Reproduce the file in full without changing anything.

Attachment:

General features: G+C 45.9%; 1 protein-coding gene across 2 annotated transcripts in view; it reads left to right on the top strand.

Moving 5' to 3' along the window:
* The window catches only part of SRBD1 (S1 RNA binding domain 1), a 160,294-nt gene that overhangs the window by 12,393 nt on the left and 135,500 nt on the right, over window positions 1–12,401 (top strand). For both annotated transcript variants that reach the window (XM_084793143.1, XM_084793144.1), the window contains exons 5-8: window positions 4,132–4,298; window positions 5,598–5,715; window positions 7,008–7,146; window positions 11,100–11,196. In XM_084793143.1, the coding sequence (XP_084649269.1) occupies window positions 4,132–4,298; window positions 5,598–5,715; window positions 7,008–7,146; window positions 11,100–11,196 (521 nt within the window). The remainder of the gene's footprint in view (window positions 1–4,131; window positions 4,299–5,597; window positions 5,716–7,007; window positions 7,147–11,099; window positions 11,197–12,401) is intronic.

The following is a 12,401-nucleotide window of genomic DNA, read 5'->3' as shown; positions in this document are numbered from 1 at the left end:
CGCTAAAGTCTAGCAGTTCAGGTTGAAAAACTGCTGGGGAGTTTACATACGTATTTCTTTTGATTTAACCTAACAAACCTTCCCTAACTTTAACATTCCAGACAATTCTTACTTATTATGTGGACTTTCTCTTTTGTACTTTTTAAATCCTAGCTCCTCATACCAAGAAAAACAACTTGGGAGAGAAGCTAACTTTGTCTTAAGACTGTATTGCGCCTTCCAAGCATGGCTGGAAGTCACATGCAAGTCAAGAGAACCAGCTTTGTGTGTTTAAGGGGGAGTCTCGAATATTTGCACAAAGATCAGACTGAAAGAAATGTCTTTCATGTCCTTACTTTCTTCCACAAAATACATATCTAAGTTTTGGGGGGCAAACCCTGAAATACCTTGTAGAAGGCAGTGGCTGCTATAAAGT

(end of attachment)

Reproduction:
General features: G+C 45.9%; 1 protein-coding gene across 2 annotated transcripts in view; it reads left to right on the top strand.

Moving 5' to 3' along the window:
* The window catches only part of SRBD1 (S1 RNA binding domain 1), a 160,294-nt gene that overhangs the window by 12,393 nt on the left and 135,500 nt on the right, over window positions 1–12,401 (top strand). For both annotated transcript variants that reach the window (XM_084793143.1, XM_084793144.1), the window contains exons 5-8: window positions 4,132–4,298; window positions 5,598–5,715; window positions 7,008–7,146; window positions 11,100–11,196. In XM_084793143.1, the coding sequence (XP_084649269.1) occupies window positions 4,132–4,298; window positions 5,598–5,715; window positions 7,008–7,146; window positions 11,100–11,196 (521 nt within the window). The remainder of the gene's footprint in view (window positions 1–4,131; window positions 4,299–5,597; window positions 5,716–7,007; window positions 7,147–11,099; window positions 11,197–12,401) is intronic.

The following is a 12,401-nucleotide window of genomic DNA, read 5'->3' as shown; positions in this document are numbered from 1 at the left end:
CGCTAAAGTCTAGCAGTTCAGGTTGAAAAACTGCTGGGGAGTTTACATACGTATTTCTTTTGATTTAACCTAACAAACCTTCCCTAACTTTAACATTCCAGACAATTCTTACTTATTATGTGGACTTTCTCTTTTGTACTTTTTAAATCCTAGCTCCTCATACCAAGAAAAACAACTTGGGAGAGAAGCTAACTTTGTCTTAAGACTGTATTGCGCCTTCCAAGCATGGCTGGAAGTCACATGCAAGTCAAGAGAACCAGCTTTGTGTGTTTAAGGGGGAGTCTCGAATATTTGCACAAAGATCAGACTGAAAGAAATGTCTTTCATGTCCTTACTTTCTTCCACAAAATACATATCTAAGTTTTGGGGGGCAAACCCTGAAATACCTTGTAGAAGGCAGTGGCTGCTATAAAGT